The grill offers you two ways of preparing tuna. One method is to grill a thinner tuna steak over high heat until it is cooked through. The other method is to quickly grill it over very high heat, searing the outside. The second method may scare more than a few people since it leaves most of the fish raw, but seared tuna is an Asian favorite that's becoming more and more commonplace in the U.S.
The Basics of Grilling Tuna
No matter how you prepare tuna, always look for a good cut of fish. This means that the color is a deep red and even without dark patches. Tuna is a fish that's great for grilling and is uniquely meaty and delicious. Luckily, it's also easy to cook.
Tuna is a very lean fish and tends to dry out quickly on the grill. While serving with sauce will help, if you cook tuna beyond medium rare it will be dry. To help combat dryness, you can also marinate the tuna. Anything with a lot of acid will tend to cook the fish before it hits the grill, so the marinade should be pretty mild. Use some high-quality olive oil, herbs, spice, and a small amount of lemon juice or flavored vinegar and marinate for just a few minutes while you heat up the grill.
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Fully Cooked Grilled Tuna
If you choose a piece of tuna that is about 1-inch-thick then it will grill in about 8 to 10 minutes, flipped once. This will cook through to the middle provided that your grill is good and hot. You want to remove tuna from the grill before the surface starts to get crusty and burns. Unlike beef, lamb, or pork, you do not need to let tuna rest before serving. Get it off the grill and onto the plate right away.
Seared Grilled Tuna
For seared tuna, try getting a super thick cut of tuna, about three inches thick. Prepare it simply with a light brushing of oil and some salt and pepper and preheat the grill until very hot. The big difference between grilling and searing tuna is that you need intense heat for searing. Some gas grills simply can not produce the heat to properly sear a piece of tuna. Your best option, in this case, is to use a heavy cast-iron skillet. The metal of the skillet will absorb the heat and you will get a good sear as long as you preheat the pan. If you trust your grill to produce the heat, then go straight to the grate; otherwise, use the skillet or a good heavy griddle.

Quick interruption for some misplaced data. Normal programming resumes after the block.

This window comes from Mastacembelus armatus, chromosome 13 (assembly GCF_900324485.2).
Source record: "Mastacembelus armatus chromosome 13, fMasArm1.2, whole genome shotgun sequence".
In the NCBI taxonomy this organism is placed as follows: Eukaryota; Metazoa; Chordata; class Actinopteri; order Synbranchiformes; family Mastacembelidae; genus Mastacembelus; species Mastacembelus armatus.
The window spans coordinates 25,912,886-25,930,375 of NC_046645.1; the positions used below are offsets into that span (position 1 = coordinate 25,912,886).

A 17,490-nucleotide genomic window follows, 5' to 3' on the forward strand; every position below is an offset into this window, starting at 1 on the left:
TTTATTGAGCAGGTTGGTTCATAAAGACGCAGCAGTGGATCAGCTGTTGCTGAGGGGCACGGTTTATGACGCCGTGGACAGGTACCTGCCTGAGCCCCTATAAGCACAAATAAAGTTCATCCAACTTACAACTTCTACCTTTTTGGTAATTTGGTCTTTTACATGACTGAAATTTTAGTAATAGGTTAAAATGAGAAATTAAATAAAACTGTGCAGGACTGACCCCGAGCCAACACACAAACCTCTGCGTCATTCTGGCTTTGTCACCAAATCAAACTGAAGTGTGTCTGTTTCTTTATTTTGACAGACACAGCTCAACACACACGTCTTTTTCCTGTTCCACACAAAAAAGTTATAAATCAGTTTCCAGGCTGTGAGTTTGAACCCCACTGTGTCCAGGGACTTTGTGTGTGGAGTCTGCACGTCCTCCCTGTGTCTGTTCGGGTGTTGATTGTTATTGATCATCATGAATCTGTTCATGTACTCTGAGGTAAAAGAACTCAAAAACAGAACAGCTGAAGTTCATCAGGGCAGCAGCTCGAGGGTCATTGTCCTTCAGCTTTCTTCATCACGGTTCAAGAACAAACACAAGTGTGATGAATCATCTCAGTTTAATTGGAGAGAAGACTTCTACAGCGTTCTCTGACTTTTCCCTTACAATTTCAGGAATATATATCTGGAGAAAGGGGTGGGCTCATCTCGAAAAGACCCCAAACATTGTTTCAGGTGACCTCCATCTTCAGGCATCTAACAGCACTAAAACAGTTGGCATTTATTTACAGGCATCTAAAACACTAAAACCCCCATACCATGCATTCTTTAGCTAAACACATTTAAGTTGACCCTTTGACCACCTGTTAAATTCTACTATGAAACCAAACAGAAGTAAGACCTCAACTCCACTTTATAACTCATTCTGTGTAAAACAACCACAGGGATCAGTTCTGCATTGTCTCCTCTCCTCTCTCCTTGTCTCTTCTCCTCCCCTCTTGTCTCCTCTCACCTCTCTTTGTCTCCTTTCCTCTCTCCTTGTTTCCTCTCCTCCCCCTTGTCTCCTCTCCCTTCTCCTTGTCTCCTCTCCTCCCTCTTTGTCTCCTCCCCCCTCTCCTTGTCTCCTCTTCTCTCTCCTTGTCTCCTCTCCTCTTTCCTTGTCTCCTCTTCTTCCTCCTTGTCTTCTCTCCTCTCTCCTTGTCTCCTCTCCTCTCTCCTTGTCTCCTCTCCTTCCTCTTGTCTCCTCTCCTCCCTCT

Charcoal grills will allow you to bank up the coals close the grate to get the kind of intense heat you need. The reason you want this kind of heat is because you will be grilling the tuna for just seconds per side and leaving the interior raw. Sear your thick cut of tuna on all four or six sides for only about 45 seconds per side. This gives you a piece of tuna that has a fantastic seared crust all around and a heated but raw middle.
How to Serve Grilled Tuna
If you've cooked your tuna through and it's a little dry, or you just want to add more flavor, serve it with a sauce or some kind of salsa. Mango salsa, ginger and lime sauce, or buttery lemon chive sauce all compliment grilled tuna nicely.
Slice seared tuna and serve it immediately with a nice wasabi sauce or a balsamic reduction. Either tuna can be served as is alongside grilled vegetables or rice, or as part of a Niçoise salad or bowl.